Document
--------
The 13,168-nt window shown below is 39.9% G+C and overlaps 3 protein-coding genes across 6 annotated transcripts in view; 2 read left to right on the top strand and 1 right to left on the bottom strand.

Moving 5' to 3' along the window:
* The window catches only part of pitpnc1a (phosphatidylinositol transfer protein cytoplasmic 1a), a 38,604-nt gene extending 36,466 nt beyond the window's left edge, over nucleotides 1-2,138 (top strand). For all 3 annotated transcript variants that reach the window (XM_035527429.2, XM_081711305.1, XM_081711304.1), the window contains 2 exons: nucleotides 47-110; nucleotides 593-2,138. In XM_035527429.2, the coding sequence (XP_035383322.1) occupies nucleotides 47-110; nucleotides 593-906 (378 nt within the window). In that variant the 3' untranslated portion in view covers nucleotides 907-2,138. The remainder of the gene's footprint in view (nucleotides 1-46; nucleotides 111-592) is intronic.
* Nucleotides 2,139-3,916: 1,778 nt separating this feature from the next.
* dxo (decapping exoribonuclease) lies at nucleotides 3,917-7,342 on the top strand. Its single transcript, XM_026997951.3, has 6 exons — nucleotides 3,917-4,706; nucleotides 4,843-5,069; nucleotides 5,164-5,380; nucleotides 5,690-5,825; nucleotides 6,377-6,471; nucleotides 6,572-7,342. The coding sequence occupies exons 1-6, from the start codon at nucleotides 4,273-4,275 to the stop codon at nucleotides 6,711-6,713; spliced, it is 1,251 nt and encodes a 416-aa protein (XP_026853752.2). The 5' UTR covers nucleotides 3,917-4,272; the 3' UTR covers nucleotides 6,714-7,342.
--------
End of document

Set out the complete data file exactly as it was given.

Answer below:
The 13,168-nt window shown below is 39.9% G+C and overlaps 3 protein-coding genes across 6 annotated transcripts in view; 2 read left to right on the top strand and 1 right to left on the bottom strand.

Moving 5' to 3' along the window:
* The window catches only part of pitpnc1a (phosphatidylinositol transfer protein cytoplasmic 1a), a 38,604-nt gene extending 36,466 nt beyond the window's left edge, over nucleotides 1-2,138 (top strand). For all 3 annotated transcript variants that reach the window (XM_035527429.2, XM_081711305.1, XM_081711304.1), the window contains 2 exons: nucleotides 47-110; nucleotides 593-2,138. In XM_035527429.2, the coding sequence (XP_035383322.1) occupies nucleotides 47-110; nucleotides 593-906 (378 nt within the window). In that variant the 3' untranslated portion in view covers nucleotides 907-2,138. The remainder of the gene's footprint in view (nucleotides 1-46; nucleotides 111-592) is intronic.
* Nucleotides 2,139-3,916: 1,778 nt separating this feature from the next.
* dxo (decapping exoribonuclease) lies at nucleotides 3,917-7,342 on the top strand. Its single transcript, XM_026997951.3, has 6 exons — nucleotides 3,917-4,706; nucleotides 4,843-5,069; nucleotides 5,164-5,380; nucleotides 5,690-5,825; nucleotides 6,377-6,471; nucleotides 6,572-7,342. The coding sequence occupies exons 1-6, from the start codon at nucleotides 4,273-4,275 to the stop codon at nucleotides 6,711-6,713; spliced, it is 1,251 nt and encodes a 416-aa protein (XP_026853752.2). The 5' UTR covers nucleotides 3,917-4,272; the 3' UTR covers nucleotides 6,714-7,342.